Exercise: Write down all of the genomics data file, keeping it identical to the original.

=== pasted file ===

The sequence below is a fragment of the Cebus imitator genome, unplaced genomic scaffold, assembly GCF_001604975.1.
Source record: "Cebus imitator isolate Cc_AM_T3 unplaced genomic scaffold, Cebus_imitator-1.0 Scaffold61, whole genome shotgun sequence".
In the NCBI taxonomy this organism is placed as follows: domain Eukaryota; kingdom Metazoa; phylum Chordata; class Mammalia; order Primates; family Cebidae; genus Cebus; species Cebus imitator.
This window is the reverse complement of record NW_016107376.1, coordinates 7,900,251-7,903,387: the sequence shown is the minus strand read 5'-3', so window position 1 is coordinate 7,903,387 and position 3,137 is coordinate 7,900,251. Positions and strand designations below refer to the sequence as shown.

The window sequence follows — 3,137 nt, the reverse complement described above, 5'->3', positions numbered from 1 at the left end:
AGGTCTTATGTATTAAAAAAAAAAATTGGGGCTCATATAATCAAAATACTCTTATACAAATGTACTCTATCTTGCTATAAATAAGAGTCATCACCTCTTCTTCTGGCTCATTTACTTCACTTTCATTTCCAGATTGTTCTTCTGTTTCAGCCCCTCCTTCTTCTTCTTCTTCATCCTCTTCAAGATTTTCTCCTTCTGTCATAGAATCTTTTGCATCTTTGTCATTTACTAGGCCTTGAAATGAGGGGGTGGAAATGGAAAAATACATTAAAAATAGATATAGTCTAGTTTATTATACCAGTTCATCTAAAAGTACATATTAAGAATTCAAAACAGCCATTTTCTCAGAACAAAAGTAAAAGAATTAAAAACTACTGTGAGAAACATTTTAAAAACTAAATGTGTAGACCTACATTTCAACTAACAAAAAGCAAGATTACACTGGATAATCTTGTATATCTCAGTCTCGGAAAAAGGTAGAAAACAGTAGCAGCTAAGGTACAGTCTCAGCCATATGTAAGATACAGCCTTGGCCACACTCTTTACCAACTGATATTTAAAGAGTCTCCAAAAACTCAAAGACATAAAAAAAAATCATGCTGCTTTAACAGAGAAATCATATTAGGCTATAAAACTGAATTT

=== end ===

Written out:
The sequence below is a fragment of the Cebus imitator genome, unplaced genomic scaffold, assembly GCF_001604975.1.
Source record: "Cebus imitator isolate Cc_AM_T3 unplaced genomic scaffold, Cebus_imitator-1.0 Scaffold61, whole genome shotgun sequence".
In the NCBI taxonomy this organism is placed as follows: domain Eukaryota; kingdom Metazoa; phylum Chordata; class Mammalia; order Primates; family Cebidae; genus Cebus; species Cebus imitator.
This window is the reverse complement of record NW_016107376.1, coordinates 7,900,251-7,903,387: the sequence shown is the minus strand read 5'-3', so window position 1 is coordinate 7,903,387 and position 3,137 is coordinate 7,900,251. Positions and strand designations below refer to the sequence as shown.

The window sequence follows — 3,137 nt, the reverse complement described above, 5'->3', positions numbered from 1 at the left end:
AGGTCTTATGTATTAAAAAAAAAAATTGGGGCTCATATAATCAAAATACTCTTATACAAATGTACTCTATCTTGCTATAAATAAGAGTCATCACCTCTTCTTCTGGCTCATTTACTTCACTTTCATTTCCAGATTGTTCTTCTGTTTCAGCCCCTCCTTCTTCTTCTTCTTCATCCTCTTCAAGATTTTCTCCTTCTGTCATAGAATCTTTTGCATCTTTGTCATTTACTAGGCCTTGAAATGAGGGGGTGGAAATGGAAAAATACATTAAAAATAGATATAGTCTAGTTTATTATACCAGTTCATCTAAAAGTACATATTAAGAATTCAAAACAGCCATTTTCTCAGAACAAAAGTAAAAGAATTAAAAACTACTGTGAGAAACATTTTAAAAACTAAATGTGTAGACCTACATTTCAACTAACAAAAAGCAAGATTACACTGGATAATCTTGTATATCTCAGTCTCGGAAAAAGGTAGAAAACAGTAGCAGCTAAGGTACAGTCTCAGCCATATGTAAGATACAGCCTTGGCCACACTCTTTACCAACTGATATTTAAAGAGTCTCCAAAAACTCAAAGACATAAAAAAAAATCATGCTGCTTTAACAGAGAAATCATATTAGGCTATAAAACTGAATTT